Saturday, May 20, 2017


Wikimedia Commons
Sistine Chapel - Daniel

There are several dramatic stories in Book of Daniel with which Blake was thoroughly familiar. Blake's well known figure of Nebuchadnezzar is his representation of the powerful king who was reduced to the condition of a beast until he developed awareness. Daniel's accounts of the three prophets who were consigned to the furnace being accompanied by 'the son of man' influenced Blake's poignant accounts of characters being thrown into the furnaces of affliction to be made whole. The image of the man with legs of iron, loins of brass, breast of silver and head of gold was equally influential on Blake. But in his portrait of Daniel, Blake did not refer to these incidents but to the representation of Daniel among the prophets painted by Michelangelo on the ceiling of the Sistine Chapel.
British Museum
Copy after Michelangelo's Sistine Ceiling
To Blake, Daniel was a true prophet: a man who dreamed dreams and saw visions; a man who could discern truth which was hidden from others. Both Blake and Daniel conveyed the truth which was given to them according to their individual abilities, but always with the caveat that they could only reveal what their audience was able to receive.   

Daniel 7
[25] And he shall speak great words against the most High, and shall wear out the saints of the most High, and think to change times and laws: and they shall be given into his hand until a time and times and the dividing of time.
[26] But the judgment shall sit, and they shall take away his dominion, to consume and to destroy it unto the end.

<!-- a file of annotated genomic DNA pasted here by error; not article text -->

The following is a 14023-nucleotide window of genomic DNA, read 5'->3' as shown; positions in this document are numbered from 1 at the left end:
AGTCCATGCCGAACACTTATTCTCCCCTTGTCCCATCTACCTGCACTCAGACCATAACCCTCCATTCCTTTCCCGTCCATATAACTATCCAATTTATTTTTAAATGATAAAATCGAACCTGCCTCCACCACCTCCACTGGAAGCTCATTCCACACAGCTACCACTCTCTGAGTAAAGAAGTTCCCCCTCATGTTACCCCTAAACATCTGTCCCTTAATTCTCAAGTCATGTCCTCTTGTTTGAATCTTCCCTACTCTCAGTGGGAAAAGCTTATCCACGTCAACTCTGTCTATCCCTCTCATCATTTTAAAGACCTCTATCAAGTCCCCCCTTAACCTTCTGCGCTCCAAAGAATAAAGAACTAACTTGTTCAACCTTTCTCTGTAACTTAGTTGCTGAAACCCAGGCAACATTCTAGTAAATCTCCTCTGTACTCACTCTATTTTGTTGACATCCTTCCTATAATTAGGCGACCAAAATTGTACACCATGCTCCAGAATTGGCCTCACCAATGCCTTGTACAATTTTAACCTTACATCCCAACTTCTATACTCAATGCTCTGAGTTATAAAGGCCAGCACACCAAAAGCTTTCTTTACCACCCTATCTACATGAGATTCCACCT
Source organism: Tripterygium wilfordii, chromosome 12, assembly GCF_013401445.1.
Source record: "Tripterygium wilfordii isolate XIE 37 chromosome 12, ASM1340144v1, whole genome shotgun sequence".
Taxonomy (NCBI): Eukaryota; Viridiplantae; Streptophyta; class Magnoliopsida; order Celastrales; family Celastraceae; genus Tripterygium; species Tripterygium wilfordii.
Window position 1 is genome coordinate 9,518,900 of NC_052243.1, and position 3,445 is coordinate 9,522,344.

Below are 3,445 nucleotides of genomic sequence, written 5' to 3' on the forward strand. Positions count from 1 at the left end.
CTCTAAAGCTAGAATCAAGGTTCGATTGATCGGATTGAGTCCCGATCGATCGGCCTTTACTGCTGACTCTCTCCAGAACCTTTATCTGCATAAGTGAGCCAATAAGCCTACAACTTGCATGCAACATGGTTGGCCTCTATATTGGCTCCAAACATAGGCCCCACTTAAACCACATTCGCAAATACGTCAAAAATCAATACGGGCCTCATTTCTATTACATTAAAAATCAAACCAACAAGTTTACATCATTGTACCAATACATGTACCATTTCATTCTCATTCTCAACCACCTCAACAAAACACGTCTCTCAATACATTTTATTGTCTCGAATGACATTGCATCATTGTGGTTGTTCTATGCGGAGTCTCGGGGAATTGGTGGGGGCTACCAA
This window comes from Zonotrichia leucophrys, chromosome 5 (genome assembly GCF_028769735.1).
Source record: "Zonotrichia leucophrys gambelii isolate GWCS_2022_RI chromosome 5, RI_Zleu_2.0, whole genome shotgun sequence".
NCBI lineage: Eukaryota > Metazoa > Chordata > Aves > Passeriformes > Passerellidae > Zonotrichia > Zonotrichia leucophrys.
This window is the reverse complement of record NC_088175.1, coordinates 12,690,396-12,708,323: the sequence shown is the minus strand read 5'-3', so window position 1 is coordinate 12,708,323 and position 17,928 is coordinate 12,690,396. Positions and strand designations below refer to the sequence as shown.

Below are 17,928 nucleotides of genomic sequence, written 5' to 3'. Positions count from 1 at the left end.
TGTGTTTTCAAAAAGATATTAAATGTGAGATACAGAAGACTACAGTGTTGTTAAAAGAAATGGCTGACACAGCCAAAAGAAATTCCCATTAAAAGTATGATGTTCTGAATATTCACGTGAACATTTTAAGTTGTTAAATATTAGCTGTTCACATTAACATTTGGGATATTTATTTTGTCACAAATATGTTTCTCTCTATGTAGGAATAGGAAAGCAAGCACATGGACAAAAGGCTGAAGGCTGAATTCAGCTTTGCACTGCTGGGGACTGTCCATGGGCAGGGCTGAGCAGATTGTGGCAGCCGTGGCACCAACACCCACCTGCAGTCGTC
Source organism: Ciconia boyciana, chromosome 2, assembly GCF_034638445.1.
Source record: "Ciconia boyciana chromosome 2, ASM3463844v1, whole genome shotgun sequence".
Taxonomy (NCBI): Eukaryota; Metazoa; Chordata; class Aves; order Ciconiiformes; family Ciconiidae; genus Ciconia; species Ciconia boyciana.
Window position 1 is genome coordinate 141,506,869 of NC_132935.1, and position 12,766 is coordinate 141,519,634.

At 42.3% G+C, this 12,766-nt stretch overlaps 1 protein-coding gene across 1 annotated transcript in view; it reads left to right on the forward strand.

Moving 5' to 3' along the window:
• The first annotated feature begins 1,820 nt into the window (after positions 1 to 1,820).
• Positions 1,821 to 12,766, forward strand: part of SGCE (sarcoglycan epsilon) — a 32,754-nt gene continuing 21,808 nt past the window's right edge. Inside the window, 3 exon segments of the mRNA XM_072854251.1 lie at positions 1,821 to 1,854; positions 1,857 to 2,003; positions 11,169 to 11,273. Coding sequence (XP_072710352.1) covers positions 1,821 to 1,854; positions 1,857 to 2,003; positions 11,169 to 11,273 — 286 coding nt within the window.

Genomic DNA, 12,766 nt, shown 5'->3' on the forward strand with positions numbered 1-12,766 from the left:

[27] And the kingdom and dominion, and the greatness of the kingdom under the whole heaven, shall be given to the people of the saints of the most High, whose kingdom is an everlasting kingdom, and all dominions shall serve and obey him.
[28] Hitherto is the end of the matter. As for me Daniel, my cogitations much troubled me, and my countenance changed in me: but I kept the matter in my heart.

Descriptive Catalogue, (E 543)
 "The antiquities of every Nation Under Heaven, is no less
sacred than that of the Jews.  They are the same thing as Jacob
Bryant, [P 44] and all antiquaries have proved.  How other
antiquities came to be neglected and disbelieved, while those of
the Jews are collected and arranged, is an enquiry, worthy of
both the Antiquarian and the Divine.  All had originally one
language, and one religion, this was the religion of Jesus, the
everlasting Gospel.  Antiquity preaches the Gospel of Jesus.  The
reasoning historian, turner and twister of causes and
consequences, such as Hume, Gibbon and Voltaire; cannot with all
their artifice, turn or twist one fact or disarrange self evident
action and reality.  Reasons and opinions concerning acts, are not
history.  Acts themselves alone are history, and these are
neither the exclusive property of Hume, Gibbon nor Voltaire,
Echard, Rapin, Plutarch, nor Herodotus.  Tell me the Acts, O
historian, and leave me to reason upon them as I please; away
with your reasoning and your rubbish.  All that is not action is
not [P 45] worth reading.  Tell me the What; I do not want you to
tell me the Why, and the How; I can find that out myself, as well
as you can, and I will not be fooled by you into opinions, that
you please to impose, to disbelieve what you think improbable or
impossible.  His opinions, who does not see spiritual agency, is
not worth any man's reading; he who rejects a fact because it is
improbable, must reject all History and retain doubts only."

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